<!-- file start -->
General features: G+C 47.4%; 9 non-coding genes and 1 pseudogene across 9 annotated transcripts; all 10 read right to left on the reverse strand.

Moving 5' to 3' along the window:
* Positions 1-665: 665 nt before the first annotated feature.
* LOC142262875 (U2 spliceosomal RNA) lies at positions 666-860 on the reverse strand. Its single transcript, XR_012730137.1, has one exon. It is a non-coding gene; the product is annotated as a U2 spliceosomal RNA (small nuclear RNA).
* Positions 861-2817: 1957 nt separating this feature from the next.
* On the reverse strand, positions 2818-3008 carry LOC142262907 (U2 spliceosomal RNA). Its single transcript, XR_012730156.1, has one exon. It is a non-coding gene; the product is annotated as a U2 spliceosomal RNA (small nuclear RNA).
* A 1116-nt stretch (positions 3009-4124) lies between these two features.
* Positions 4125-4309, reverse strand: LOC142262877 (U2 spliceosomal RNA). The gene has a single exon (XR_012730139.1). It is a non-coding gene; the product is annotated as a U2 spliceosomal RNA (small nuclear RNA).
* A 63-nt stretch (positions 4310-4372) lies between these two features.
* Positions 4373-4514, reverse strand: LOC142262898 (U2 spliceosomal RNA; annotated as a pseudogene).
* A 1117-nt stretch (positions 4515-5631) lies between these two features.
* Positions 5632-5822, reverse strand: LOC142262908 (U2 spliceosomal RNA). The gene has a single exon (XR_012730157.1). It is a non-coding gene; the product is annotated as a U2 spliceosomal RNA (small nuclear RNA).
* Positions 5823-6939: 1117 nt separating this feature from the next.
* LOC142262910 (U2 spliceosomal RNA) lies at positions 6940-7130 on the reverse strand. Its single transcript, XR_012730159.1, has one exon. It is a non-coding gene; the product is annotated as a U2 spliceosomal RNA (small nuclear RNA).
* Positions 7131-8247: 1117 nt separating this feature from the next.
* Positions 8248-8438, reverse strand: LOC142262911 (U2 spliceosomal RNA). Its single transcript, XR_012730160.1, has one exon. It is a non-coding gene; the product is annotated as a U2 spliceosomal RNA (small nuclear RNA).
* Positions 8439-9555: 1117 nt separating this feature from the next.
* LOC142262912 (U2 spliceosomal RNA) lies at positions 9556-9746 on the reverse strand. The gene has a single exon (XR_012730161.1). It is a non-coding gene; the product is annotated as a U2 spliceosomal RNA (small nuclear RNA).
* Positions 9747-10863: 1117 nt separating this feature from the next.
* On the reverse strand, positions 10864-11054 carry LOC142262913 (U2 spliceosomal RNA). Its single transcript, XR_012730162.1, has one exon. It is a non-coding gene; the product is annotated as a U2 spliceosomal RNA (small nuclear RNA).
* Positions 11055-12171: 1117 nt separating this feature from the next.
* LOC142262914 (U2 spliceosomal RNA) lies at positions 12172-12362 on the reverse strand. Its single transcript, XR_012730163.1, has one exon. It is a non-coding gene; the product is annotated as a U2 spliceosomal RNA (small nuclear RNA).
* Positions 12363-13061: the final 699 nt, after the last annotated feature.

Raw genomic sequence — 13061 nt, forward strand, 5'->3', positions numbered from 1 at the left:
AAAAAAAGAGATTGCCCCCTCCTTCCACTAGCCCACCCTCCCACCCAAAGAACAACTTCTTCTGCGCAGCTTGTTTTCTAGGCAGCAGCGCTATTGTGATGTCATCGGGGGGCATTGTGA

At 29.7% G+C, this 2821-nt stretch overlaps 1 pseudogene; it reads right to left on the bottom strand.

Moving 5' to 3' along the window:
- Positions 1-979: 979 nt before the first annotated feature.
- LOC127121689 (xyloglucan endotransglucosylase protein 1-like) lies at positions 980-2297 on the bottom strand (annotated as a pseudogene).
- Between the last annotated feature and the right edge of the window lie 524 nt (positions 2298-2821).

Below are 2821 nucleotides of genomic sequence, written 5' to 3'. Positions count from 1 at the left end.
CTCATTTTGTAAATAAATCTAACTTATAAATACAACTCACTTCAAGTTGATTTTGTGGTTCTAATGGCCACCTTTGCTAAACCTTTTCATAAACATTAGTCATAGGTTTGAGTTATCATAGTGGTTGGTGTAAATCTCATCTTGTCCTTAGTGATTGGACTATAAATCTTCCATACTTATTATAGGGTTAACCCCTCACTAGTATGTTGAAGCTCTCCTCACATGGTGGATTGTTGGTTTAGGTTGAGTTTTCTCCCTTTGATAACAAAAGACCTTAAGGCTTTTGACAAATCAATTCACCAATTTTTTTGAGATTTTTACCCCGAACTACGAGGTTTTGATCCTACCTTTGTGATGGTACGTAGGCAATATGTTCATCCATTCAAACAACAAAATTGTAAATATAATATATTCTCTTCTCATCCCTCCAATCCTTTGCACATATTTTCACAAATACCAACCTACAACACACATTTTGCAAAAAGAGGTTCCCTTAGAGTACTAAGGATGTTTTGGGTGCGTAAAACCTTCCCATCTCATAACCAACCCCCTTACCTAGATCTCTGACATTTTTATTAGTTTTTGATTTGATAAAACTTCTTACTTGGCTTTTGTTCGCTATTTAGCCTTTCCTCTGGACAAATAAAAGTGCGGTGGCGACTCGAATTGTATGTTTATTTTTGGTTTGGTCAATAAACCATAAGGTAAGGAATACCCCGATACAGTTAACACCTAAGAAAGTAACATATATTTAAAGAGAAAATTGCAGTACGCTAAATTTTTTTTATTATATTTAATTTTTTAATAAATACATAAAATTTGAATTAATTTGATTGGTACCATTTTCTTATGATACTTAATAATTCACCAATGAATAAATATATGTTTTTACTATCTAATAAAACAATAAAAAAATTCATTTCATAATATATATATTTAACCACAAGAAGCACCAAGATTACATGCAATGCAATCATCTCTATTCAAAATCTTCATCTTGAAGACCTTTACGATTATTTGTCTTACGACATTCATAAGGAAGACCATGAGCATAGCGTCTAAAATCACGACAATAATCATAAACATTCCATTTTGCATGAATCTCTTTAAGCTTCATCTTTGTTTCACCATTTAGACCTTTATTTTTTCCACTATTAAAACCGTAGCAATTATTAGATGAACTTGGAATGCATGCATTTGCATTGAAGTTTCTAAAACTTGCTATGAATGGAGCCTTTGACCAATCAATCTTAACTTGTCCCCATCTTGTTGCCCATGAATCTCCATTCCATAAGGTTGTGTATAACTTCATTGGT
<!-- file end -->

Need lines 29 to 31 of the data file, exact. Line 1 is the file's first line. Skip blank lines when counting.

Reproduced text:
- LOC127121689 (xyloglucan endotransglucosylase protein 1-like) lies at positions 980-2297 on the bottom strand (annotated as a pseudogene).
- Between the last annotated feature and the right edge of the window lie 524 nt (positions 2298-2821).

Below are 2821 nucleotides of genomic sequence, written 5' to 3'. Positions count from 1 at the left end.